Land Rover Freelander TD4_e HSE
Stop-start system promises to revolutionise 4x4 favourite
Few brands can match Land Rover’s off-road heritage. But with green issues becoming more of a concern, no firm has more at stake. Bosses are working hard to minimise the environmental impact of the maker’s products – and the latest eco-friendly offering is this stop-start Freelander.
As with most rival set-ups, the function operates by cutting the power when the car is stationary and the driver selects neutral. Dip the clutch and the engine fires smoothly back to life – although we found it wasn’t keen to operate with the air-conditioning and other power-sapping devices engaged.
Video: watch CarBuyer's video review of the Freelander
On the outside, the TD4_e looks no different to any other Freelander. Our top-spec HSE model scores highly in the style stakes, appearing robust and classy.
Inside, it’s equally appealing. Although it doesn’t have the style of the Volvo, or the car-like feel of the Volkswagen, there’s no shortage of charm. The sensible layout, chunky switches and tough build enable it to blend usability with relaxed luxury.
Finding a comfortable driving position is easy, and you get a commanding view. Rear passengers fare well, too. Legroom is a match for the XC60’s, and while the narrow back doors make access tight, the flat floor means the Freelander feels spacious.
The only drawback is the boot. With the seats in place, it’s shorter and narrower than the Volvo’s load bay, plus the wheelarches intrude into the space. Fold the seats flat, though, and the Land Rover delivers a healthy 1,670 litres of carrying capacity.
If you want to hit the rough stuff, the four-wheel-drive Freelander is the best choice.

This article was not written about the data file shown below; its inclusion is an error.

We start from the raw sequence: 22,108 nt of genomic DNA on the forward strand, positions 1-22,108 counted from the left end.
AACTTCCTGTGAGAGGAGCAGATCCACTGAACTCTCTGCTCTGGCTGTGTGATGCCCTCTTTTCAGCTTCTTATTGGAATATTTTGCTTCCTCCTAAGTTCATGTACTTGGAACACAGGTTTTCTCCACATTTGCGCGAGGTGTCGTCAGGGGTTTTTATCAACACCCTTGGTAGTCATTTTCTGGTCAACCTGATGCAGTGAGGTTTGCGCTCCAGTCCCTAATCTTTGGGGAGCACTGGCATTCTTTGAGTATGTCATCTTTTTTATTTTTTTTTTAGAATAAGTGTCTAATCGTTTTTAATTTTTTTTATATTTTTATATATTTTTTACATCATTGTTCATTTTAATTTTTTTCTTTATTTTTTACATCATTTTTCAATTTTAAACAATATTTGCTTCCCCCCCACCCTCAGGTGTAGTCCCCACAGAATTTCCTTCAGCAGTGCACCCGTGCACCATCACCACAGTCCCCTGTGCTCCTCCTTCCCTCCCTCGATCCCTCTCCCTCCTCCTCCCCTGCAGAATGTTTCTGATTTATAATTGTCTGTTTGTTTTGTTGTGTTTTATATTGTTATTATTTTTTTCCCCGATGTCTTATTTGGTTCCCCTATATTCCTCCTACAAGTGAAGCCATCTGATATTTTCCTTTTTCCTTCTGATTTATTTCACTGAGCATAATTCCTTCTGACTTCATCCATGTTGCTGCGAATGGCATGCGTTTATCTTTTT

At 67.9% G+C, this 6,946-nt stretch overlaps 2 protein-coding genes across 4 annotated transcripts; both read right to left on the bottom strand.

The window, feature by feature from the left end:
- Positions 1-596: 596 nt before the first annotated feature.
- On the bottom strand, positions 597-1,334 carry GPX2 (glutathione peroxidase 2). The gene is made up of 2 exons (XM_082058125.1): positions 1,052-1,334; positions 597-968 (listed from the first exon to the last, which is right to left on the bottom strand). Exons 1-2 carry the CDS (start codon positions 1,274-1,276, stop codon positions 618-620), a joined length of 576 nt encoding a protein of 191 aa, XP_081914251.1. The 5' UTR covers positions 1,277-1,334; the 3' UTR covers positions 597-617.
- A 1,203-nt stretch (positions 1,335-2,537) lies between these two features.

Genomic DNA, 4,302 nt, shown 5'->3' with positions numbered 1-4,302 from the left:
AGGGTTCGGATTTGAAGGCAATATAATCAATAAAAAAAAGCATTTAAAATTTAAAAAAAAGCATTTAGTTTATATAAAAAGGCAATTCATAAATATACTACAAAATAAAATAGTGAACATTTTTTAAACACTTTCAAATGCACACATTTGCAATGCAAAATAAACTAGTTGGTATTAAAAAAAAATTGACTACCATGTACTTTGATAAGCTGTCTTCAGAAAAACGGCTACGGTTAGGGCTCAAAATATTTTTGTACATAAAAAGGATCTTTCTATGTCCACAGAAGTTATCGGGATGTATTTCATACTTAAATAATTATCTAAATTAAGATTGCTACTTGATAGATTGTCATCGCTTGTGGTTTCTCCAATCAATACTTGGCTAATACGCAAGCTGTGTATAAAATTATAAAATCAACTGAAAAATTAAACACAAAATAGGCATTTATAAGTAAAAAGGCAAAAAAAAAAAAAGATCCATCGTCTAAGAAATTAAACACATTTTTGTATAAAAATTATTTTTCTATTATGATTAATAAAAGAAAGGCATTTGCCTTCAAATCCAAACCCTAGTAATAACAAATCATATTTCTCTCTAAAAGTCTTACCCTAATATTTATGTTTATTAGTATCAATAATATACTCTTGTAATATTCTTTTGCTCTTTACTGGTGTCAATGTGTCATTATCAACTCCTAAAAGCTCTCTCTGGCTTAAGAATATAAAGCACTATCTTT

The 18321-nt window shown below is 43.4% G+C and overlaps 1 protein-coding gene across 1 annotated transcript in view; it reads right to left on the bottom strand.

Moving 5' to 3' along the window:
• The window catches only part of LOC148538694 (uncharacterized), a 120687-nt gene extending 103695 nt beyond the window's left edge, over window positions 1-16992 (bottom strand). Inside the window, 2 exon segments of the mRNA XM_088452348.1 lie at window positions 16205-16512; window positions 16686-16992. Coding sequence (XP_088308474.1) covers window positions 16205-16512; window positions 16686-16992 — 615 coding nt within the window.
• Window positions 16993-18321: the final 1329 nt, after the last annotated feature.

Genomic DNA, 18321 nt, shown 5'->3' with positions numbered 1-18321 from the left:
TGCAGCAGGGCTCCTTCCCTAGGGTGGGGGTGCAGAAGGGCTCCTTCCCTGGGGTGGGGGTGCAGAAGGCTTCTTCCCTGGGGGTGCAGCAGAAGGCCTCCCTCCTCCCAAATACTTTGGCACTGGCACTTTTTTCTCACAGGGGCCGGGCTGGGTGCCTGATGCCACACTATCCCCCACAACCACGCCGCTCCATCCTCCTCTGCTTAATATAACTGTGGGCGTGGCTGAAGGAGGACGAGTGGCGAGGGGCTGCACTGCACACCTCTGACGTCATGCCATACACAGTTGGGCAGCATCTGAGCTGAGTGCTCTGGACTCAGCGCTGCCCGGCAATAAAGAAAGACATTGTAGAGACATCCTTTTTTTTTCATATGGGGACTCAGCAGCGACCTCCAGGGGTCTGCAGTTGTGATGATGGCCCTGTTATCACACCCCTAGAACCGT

Its mud-plugging ability is head and shoulders above its rivals – and it feels every inch a ‘real’ Land Rover. On the road, it can’t match the agility of the Tiguan, but the supple ride and composed handling help the model provide a broader spread of abilities.
Although there is some body roll, it’s well controlled and grip is excellent, while the manual gearbox is slick and easy to use. The engine is noisy at idle, yet extremely refined on the move.
Throttle response is smooth and the power curve flat. So even though the Land Rover can’t match the urge of the Volvo, its performance never feels sluggish.
Few cars are more relaxing to drive than the Land Rover. Add in its impressive off-road ability and comfortable cabin, and it’s clear the rugged Brit is still a class act.
The trouble is, despite being fitted with the new Stop/Start system, the TD4_e is still the dirtiest of our contenders –and that could cost it overall victory.
Chart position: 2WHY: The Freelander now features stop-start technology, but is it the most eco-friendly?
In this review
- 1IntroductionVolvo’s XC60 DRIVe joins a new breed of eco-branded compact SUVs. We test its green credentials as it meets key rivals from Land Rover and VW. Which gets our vote?
- 21st VW Tiguan TDI 140 SEThe smallest and cheapest car here makes a strong case for itself
- 32nd Land Rover Freelander TD4_e HSE - currently readingStop-start system promises to revolutionise 4x4 favourite
- 43rd Volvo XC60 DRIVe SE LuxSUV has lost its 4WD in pursuit of low emissions. Is it a step too far?
- 5Facts and figures